The court further held that the Labour Court does not ordinarily issue costs orders, save in circumstances where the institution, defence or continuation with proceedings, is regarded as vexatious in terms of s 118 of the Labour Act, 2007. Additionally, the court went on to say that it is in situations where the behaviour of a party before court leaves a lot to be desired, and may include misleading the court or a chronic failure to comply with court orders and prosecute a case, with the requisite degree of promptitude.
 In the present matter, the appellant filed her notice of appeal out of time. She sought condonation, however, same was refused. This necessitated the withdrawal of the appeal. The court did not deal with the merits of the appeal.
 In dismissing the appellant’s application for condonation, the court had the following to say.
‘ The reason for the appellant’s non-compliance with the court orders is that her counsel was indisposed. She attached her counsel’s medical certificates.
 While the court takes note that the appellant’s legal representative was indisposed between the months of April to June 2022, the explanation provided does not account for the entire period.
 Furthermore, it appears from the appellant’s explanation that her counsel appeared in different courts during that period. He was involved in a criminal trial in the Regional Court sitting at Oshakati during the period 11 to 14 April 2022. He was also involved in another criminal trial before this court during the period 18 to 28 April 2022 as well as a civil trial before this court on 5, 10 and 11 May 2022.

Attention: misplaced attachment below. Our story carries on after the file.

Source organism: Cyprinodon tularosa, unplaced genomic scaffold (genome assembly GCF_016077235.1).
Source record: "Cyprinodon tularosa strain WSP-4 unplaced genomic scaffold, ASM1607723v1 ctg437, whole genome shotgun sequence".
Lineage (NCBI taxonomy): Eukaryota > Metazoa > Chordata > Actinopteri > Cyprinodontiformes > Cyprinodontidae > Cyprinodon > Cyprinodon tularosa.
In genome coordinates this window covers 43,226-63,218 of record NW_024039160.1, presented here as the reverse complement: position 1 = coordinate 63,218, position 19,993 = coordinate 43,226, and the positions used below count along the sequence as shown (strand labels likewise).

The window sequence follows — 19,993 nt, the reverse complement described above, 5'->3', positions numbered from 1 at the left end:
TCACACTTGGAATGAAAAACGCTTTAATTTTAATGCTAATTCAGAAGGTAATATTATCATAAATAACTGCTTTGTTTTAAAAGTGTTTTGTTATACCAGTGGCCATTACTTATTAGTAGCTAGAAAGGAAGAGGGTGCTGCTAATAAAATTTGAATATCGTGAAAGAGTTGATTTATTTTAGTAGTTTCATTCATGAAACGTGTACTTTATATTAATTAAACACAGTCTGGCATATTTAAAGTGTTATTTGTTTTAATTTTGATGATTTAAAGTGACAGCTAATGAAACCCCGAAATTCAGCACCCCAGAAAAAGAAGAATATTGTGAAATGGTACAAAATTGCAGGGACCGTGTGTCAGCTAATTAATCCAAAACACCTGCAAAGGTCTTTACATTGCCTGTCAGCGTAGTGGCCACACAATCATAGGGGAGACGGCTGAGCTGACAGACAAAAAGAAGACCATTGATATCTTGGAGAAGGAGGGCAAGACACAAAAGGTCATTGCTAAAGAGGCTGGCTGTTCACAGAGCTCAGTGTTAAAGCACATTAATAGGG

Considering the duration of the non-compliance and the fact that the appellant still appeared in different courts for trials during the said period, this court does not find the explanation given to be reasonable.’
 Further, the appellant had not dealt with the prospects of success of the appeal. The reasoning of the court was that all the appellant was required to do, was to file papers in her application for condonation, which her counsel could have done at his comfort, including after hours, without having to appear in court as he did in the other matters.
 The court noted, however, that in some of the trials counsel participated, proceedings had to be adjourned due to his ailment. I am therefore not convinced that the appellant’s conduct or that of her legal practitioner of record can be said to have been egregious or pernicious. I do not find exceptional circumstances to warrant an order for costs, bearing in mind the provision of s 118.
 In the result, I made the order as above.
Note to the parties:
Of Aingura Attorneys
Of Mugaviri Attorneys, Oshakati
1 Reference was made to Knouwds No (In his capacity as provisional liquidator od Avid Investment Corporation (Pty) Ltd) v Josea and Another 2010 (2) NR 754 (SC); Shetu Trading CC v Chair of Tender Board of Namibia and Others 2012 (1) NR 162 (SC).
2 See AC Cilliers Law of Costs at 1-4 par 103.
3 See Du Toit v Dreyer 2017 (1) NR 190 (SC).
4 Sefelana Cash & Carry (Namibia) (Pty) Ltd t/a Cash & Carry v Mwandingi (HC-MD-LAB-MOT-REV-2018/00156) NALCMD 239  (18 June 2020).